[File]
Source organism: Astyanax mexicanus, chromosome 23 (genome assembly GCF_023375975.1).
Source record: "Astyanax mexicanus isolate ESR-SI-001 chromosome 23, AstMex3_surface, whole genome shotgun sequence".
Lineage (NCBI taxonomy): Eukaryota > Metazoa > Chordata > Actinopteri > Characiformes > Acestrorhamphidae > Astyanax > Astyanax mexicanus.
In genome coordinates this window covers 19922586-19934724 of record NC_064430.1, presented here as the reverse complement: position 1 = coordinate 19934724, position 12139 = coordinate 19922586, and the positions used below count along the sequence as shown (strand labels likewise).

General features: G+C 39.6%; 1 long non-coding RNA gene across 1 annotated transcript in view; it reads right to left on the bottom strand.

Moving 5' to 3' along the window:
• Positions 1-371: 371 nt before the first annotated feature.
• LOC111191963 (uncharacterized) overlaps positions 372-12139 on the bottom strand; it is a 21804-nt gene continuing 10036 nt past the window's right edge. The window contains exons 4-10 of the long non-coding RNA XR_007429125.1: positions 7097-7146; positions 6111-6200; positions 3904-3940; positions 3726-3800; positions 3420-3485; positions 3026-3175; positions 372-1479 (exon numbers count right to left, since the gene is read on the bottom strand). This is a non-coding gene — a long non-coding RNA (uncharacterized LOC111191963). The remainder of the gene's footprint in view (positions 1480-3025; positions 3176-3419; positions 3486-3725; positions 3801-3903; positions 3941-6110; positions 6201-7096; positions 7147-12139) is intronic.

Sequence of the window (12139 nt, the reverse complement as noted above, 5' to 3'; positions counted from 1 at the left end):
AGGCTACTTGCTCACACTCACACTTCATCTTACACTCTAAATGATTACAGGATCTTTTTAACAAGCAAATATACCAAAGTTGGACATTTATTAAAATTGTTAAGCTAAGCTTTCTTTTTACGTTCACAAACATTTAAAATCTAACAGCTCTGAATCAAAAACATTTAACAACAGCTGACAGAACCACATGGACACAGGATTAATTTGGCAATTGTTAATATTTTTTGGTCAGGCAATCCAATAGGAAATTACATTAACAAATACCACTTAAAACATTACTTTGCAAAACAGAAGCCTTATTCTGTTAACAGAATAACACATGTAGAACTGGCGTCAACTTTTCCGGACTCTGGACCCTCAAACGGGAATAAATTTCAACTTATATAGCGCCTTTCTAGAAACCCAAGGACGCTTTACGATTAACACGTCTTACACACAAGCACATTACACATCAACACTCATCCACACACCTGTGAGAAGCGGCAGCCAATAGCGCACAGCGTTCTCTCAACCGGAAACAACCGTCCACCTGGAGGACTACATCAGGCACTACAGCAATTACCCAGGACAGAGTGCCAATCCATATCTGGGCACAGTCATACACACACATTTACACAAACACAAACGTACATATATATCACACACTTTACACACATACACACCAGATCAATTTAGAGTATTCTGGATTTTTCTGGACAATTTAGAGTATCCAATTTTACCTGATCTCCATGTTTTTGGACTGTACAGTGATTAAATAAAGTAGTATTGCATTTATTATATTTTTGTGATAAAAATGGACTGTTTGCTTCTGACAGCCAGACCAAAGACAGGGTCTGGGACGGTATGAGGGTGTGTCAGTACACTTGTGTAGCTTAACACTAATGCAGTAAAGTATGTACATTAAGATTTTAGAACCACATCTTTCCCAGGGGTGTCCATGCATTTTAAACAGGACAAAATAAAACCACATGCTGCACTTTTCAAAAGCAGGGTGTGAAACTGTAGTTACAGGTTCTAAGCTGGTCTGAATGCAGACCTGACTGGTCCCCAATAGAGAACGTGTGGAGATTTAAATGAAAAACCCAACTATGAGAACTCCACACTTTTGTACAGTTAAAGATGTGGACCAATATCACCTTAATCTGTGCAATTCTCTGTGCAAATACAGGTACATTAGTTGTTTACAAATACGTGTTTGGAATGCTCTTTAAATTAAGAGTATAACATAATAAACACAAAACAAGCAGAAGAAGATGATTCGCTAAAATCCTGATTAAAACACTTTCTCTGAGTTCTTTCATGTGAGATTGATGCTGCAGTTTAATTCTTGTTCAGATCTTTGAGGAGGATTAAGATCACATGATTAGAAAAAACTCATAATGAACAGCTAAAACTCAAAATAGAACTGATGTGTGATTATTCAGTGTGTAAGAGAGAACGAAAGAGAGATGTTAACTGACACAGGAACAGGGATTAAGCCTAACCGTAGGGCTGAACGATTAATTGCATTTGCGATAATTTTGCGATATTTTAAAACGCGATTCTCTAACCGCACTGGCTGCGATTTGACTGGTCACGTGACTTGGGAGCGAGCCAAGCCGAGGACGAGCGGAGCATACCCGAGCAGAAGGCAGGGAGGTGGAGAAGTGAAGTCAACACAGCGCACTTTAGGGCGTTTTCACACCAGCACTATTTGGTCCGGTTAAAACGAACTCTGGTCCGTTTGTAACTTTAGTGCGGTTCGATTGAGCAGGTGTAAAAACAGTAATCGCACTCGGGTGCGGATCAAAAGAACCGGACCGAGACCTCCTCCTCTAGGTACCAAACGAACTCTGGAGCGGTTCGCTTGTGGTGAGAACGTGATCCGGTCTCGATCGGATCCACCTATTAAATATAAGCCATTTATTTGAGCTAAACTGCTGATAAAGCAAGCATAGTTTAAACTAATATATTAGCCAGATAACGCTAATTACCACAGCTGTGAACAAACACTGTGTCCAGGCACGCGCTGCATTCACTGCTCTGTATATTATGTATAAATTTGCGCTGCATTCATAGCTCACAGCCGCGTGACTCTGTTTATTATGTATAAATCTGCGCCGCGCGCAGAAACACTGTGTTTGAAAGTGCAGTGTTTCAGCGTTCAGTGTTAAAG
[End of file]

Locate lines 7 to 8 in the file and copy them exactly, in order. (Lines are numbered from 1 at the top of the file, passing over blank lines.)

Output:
• Positions 1-371: 371 nt before the first annotated feature.
• LOC111191963 (uncharacterized) overlaps positions 372-12139 on the bottom strand; it is a 21804-nt gene continuing 10036 nt past the window's right edge. The window contains exons 4-10 of the long non-coding RNA XR_007429125.1: positions 7097-7146; positions 6111-6200; positions 3904-3940; positions 3726-3800; positions 3420-3485; positions 3026-3175; positions 372-1479 (exon numbers count right to left, since the gene is read on the bottom strand). This is a non-coding gene — a long non-coding RNA (uncharacterized LOC111191963). The remainder of the gene's footprint in view (positions 1480-3025; positions 3176-3419; positions 3486-3725; positions 3801-3903; positions 3941-6110; positions 6201-7096; positions 7147-12139) is intronic.